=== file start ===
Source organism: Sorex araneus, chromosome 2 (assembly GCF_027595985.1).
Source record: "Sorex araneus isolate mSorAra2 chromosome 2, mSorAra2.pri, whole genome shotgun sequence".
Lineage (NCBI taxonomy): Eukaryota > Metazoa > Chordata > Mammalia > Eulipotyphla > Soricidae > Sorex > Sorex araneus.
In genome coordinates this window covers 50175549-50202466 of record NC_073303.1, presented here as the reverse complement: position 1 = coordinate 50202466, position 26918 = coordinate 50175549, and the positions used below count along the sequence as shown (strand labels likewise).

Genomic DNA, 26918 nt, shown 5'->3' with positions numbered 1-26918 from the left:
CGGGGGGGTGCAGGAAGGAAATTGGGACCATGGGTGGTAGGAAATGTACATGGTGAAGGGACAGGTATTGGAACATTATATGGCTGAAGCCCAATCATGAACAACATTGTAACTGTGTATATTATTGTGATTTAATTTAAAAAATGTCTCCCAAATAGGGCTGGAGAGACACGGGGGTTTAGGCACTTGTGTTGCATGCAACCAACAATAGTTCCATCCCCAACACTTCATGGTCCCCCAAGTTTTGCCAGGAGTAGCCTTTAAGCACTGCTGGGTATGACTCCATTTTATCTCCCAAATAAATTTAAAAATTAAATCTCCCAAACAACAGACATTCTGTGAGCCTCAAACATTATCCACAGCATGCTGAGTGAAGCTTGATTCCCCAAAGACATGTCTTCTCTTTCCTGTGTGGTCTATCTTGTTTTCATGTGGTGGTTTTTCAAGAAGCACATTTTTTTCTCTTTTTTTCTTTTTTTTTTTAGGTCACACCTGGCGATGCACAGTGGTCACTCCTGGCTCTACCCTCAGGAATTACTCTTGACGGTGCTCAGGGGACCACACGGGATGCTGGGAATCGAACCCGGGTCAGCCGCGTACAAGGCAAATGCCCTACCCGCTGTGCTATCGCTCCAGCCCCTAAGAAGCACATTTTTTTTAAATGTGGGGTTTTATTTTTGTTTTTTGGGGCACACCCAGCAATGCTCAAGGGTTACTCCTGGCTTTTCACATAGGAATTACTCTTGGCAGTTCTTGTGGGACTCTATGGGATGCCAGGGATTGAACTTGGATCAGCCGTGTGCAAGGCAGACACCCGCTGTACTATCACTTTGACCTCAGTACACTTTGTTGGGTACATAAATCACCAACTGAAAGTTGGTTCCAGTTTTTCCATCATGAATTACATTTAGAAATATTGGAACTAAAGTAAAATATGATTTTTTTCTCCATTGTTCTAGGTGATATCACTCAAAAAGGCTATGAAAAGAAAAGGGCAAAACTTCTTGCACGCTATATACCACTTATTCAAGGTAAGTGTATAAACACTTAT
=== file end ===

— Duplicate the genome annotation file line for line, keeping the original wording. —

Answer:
Source organism: Sorex araneus, chromosome 2 (assembly GCF_027595985.1).
Source record: "Sorex araneus isolate mSorAra2 chromosome 2, mSorAra2.pri, whole genome shotgun sequence".
Lineage (NCBI taxonomy): Eukaryota > Metazoa > Chordata > Mammalia > Eulipotyphla > Soricidae > Sorex > Sorex araneus.
In genome coordinates this window covers 50175549-50202466 of record NC_073303.1, presented here as the reverse complement: position 1 = coordinate 50202466, position 26918 = coordinate 50175549, and the positions used below count along the sequence as shown (strand labels likewise).

Genomic DNA, 26918 nt, shown 5'->3' with positions numbered 1-26918 from the left:
CGGGGGGGTGCAGGAAGGAAATTGGGACCATGGGTGGTAGGAAATGTACATGGTGAAGGGACAGGTATTGGAACATTATATGGCTGAAGCCCAATCATGAACAACATTGTAACTGTGTATATTATTGTGATTTAATTTAAAAAATGTCTCCCAAATAGGGCTGGAGAGACACGGGGGTTTAGGCACTTGTGTTGCATGCAACCAACAATAGTTCCATCCCCAACACTTCATGGTCCCCCAAGTTTTGCCAGGAGTAGCCTTTAAGCACTGCTGGGTATGACTCCATTTTATCTCCCAAATAAATTTAAAAATTAAATCTCCCAAACAACAGACATTCTGTGAGCCTCAAACATTATCCACAGCATGCTGAGTGAAGCTTGATTCCCCAAAGACATGTCTTCTCTTTCCTGTGTGGTCTATCTTGTTTTCATGTGGTGGTTTTTCAAGAAGCACATTTTTTTCTCTTTTTTTCTTTTTTTTTTTAGGTCACACCTGGCGATGCACAGTGGTCACTCCTGGCTCTACCCTCAGGAATTACTCTTGACGGTGCTCAGGGGACCACACGGGATGCTGGGAATCGAACCCGGGTCAGCCGCGTACAAGGCAAATGCCCTACCCGCTGTGCTATCGCTCCAGCCCCTAAGAAGCACATTTTTTTTAAATGTGGGGTTTTATTTTTGTTTTTTGGGGCACACCCAGCAATGCTCAAGGGTTACTCCTGGCTTTTCACATAGGAATTACTCTTGGCAGTTCTTGTGGGACTCTATGGGATGCCAGGGATTGAACTTGGATCAGCCGTGTGCAAGGCAGACACCCGCTGTACTATCACTTTGACCTCAGTACACTTTGTTGGGTACATAAATCACCAACTGAAAGTTGGTTCCAGTTTTTCCATCATGAATTACATTTAGAAATATTGGAACTAAAGTAAAATATGATTTTTTTCTCCATTGTTCTAGGTGATATCACTCAAAAAGGCTATGAAAAGAAAAGGGCAAAACTTCTTGCACGCTATATACCACTTATTCAAGGTAAGTGTATAAACACTTAT